I noticed last week that Angela Merkel, the Chancellor of Germany, was picked by the editors of Time Magazine as their ?Person of the Year.?
This is creating an outstanding investment opportunity, a real game changer. As a result, Germany?s economy could grow by an extra 1% a year. But more on that later.
She received the accolade for convincing her country to accept 1 million refugees from the Middle East. They will be plopped down in the middle of a population of 80.6 million, so it is a very big deal.
That is like the US taking in 4 million refugees with no notice. The most we took in after the collapse of Vietnam was 125,000.
In addition, she talked her electorate into bailing out Greece, not once, but twice.
I SAY ?THREE CHEERS? FOR GERMANY.
History has really come full circle. After bearing the cross for the holocaust for seven decades, the country carries out one of the greatest humanitarian acts of all time.
I know the Germans well.
I lived in West Berlin during the 1960?s with a former Nazi family. Needless to say, the dinner conversations were interesting. But they loved Americans, for it was we who rescued them from the Russians and Bolshevism in 1945.
I spent my weekends smuggling western newspapers and US dollars into East Berlin to the underground across Checkpoint Charlie. I was too young and dumb to know any better.
When I got caught, I spent a night in a communist jail cell. To this day, the words ?Das ist Verboten? still send a chill down my back. The East German Volkspolizei were not very nice guys.
If you want to see a close approximation of that prison, go watch the just released Stephen Spielberg movie ?Bridge of Spies,? about the Gary Powers exchange. They really nailed the Cold War atmosphere of Berlin during the sixties.
Yes, when I was 16, I used to listen to machine guns mow down fleeing refugees at night. Every time a guard hit someone, they were awarded a gold watch. I lived in Tiergarten, within easy earshot of the Berlin Wall at Brandenburg Gate. And you wonder why I?m such a tough guy.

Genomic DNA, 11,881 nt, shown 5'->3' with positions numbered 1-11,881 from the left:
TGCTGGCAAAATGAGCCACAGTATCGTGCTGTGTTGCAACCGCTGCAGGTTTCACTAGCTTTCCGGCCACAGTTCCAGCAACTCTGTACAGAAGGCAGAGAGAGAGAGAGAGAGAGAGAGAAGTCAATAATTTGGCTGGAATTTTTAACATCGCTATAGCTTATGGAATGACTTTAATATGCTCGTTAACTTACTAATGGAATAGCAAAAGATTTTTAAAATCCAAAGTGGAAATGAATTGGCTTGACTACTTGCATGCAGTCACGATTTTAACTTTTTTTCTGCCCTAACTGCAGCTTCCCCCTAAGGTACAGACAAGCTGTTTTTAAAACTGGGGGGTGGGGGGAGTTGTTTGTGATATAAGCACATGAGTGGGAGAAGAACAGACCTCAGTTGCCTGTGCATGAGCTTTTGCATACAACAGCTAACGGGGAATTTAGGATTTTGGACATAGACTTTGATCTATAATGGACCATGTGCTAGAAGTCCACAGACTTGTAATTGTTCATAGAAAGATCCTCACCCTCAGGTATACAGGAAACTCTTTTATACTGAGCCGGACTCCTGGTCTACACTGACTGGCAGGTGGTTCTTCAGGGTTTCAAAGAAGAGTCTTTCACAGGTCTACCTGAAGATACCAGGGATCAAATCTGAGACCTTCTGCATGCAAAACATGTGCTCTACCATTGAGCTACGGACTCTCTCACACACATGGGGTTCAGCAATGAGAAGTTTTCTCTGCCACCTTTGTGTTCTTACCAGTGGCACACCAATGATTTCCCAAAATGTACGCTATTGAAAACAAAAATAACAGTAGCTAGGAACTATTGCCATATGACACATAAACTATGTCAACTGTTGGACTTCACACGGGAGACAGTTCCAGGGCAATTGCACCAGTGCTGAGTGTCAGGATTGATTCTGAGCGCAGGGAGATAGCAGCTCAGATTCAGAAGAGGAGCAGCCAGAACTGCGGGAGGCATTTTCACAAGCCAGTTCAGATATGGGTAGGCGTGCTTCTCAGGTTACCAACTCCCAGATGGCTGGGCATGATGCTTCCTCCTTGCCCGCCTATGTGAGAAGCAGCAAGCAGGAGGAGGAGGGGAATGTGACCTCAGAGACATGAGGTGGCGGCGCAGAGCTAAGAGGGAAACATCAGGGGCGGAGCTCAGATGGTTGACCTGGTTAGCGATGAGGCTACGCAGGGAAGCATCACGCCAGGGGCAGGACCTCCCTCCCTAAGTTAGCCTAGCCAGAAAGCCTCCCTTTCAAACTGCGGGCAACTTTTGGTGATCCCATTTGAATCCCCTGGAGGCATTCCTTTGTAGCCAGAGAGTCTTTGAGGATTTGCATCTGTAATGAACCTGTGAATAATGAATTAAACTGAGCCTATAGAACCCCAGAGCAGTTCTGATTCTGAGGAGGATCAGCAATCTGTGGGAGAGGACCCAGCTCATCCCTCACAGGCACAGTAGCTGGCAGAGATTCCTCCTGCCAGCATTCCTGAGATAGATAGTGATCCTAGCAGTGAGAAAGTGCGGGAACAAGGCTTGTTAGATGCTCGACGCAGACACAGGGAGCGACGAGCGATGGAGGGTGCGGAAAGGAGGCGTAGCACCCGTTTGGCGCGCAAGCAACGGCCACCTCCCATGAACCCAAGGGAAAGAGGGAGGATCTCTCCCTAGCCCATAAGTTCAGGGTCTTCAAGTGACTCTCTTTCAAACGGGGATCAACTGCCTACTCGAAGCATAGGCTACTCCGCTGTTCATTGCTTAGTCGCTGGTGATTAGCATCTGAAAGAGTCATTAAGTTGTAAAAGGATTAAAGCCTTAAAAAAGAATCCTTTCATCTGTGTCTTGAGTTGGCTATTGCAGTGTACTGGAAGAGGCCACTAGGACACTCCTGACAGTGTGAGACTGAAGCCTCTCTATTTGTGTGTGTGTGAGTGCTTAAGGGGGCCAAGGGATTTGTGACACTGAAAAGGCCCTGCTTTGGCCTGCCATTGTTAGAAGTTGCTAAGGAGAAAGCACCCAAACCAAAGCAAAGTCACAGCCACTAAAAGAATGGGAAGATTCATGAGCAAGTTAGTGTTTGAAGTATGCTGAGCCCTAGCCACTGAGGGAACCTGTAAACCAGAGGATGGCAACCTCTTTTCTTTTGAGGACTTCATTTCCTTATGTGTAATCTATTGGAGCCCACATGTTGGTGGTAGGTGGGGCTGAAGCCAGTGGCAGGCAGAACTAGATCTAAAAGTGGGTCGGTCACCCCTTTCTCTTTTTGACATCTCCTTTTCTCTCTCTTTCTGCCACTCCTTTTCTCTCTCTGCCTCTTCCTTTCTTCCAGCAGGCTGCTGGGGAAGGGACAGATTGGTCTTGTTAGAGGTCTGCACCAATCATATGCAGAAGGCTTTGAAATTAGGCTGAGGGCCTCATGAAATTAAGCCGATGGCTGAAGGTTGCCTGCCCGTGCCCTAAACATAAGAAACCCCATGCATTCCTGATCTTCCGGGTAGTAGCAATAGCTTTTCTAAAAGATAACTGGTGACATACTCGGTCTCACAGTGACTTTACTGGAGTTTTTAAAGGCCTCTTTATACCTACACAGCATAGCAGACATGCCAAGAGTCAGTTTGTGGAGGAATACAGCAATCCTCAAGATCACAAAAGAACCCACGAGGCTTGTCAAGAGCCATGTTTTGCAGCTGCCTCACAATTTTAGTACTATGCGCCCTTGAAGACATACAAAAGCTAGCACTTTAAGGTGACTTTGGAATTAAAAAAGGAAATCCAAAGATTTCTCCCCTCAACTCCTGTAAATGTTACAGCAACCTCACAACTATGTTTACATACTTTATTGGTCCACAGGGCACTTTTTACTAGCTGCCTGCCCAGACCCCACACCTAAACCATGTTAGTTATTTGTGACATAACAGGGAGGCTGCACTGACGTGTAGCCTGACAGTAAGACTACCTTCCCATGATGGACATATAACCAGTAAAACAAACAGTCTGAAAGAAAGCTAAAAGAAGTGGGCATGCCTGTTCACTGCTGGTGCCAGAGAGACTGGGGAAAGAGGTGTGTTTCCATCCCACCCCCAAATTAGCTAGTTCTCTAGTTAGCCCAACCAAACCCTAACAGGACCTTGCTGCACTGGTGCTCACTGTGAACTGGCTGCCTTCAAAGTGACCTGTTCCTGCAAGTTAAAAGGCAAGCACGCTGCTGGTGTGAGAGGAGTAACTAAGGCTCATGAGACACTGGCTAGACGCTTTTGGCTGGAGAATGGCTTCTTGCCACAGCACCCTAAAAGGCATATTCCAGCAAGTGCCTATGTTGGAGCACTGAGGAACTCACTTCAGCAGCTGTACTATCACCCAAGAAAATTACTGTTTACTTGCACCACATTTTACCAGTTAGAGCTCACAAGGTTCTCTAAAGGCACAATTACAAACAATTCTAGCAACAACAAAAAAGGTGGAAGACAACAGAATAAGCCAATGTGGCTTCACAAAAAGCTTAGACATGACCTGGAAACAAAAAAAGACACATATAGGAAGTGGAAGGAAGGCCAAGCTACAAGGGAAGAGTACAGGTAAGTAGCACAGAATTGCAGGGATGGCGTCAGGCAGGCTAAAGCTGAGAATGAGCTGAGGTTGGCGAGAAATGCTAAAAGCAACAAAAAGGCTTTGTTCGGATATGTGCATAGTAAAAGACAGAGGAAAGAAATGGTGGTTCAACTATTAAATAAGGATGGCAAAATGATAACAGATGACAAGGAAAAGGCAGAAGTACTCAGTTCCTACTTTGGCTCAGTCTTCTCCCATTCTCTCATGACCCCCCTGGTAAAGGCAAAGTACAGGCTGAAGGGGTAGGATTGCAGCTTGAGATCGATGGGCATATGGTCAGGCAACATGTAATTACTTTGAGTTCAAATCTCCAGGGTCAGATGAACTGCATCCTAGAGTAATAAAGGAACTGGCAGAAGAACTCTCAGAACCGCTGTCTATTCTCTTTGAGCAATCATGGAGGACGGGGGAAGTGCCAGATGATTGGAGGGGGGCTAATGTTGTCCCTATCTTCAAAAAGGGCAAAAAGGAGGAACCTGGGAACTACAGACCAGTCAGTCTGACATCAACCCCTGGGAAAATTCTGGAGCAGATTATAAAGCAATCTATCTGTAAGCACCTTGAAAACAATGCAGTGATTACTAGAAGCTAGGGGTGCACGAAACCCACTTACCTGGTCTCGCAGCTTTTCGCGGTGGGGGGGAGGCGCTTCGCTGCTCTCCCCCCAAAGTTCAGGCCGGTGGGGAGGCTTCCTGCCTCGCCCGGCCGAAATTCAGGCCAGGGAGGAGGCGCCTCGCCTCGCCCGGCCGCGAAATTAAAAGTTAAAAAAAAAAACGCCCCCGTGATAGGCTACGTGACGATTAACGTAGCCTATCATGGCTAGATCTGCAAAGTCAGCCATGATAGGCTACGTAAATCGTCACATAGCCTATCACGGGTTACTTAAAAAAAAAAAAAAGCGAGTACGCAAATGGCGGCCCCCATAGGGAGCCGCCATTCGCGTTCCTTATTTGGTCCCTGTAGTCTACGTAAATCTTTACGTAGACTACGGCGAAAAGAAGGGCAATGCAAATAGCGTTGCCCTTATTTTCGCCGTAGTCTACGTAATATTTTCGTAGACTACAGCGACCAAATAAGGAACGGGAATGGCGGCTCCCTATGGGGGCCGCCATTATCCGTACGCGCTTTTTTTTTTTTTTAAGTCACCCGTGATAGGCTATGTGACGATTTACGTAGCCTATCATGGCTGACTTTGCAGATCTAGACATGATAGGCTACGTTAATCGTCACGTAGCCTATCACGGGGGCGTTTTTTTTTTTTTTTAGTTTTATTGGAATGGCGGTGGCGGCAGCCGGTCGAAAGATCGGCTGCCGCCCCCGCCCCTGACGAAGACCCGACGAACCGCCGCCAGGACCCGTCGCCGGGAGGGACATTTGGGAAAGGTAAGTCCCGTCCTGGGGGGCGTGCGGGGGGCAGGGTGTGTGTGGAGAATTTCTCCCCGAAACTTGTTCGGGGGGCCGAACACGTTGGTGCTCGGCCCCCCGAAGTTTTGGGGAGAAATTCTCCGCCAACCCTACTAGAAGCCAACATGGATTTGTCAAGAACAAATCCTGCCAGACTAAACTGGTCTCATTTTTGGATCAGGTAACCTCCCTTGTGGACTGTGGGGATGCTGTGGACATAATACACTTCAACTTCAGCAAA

Angela Merkel has always been an enigma to me. Those of us who know the old East Germany well, find it difficult to imagine anyone intelligent or useful coming from there. To see her leading an essentially conservative country is positively mind blowing.
She is clearly brilliant, with a PhD in physics. She is fluent in Russian, and is in close communication with Vladimir Putin on a regular basis in his own language. She entered politics as soon as the wall came down in 1989, signing up with the conservative Christian Democratic Union.
Today, she is widely considered the de facto leader of Europe. She is also regarded as the most powerful woman in history (at least for another year).
Full Disclosure: During my annual European sojourns, I always spend a day briefing Merkel?s staff in Berlin about the current state of the world. I also attempt to decode the American political scene, which Europeans find an indecipherable mystery, but which has enormous implications for them.
?The Person of the Year? can be a dubious honor, and is defined as the person who most influenced history that year. Aviation pioneer Charles Lindbergh, who first soloed the Atlantic Ocean, was originally picked by Time in 1927.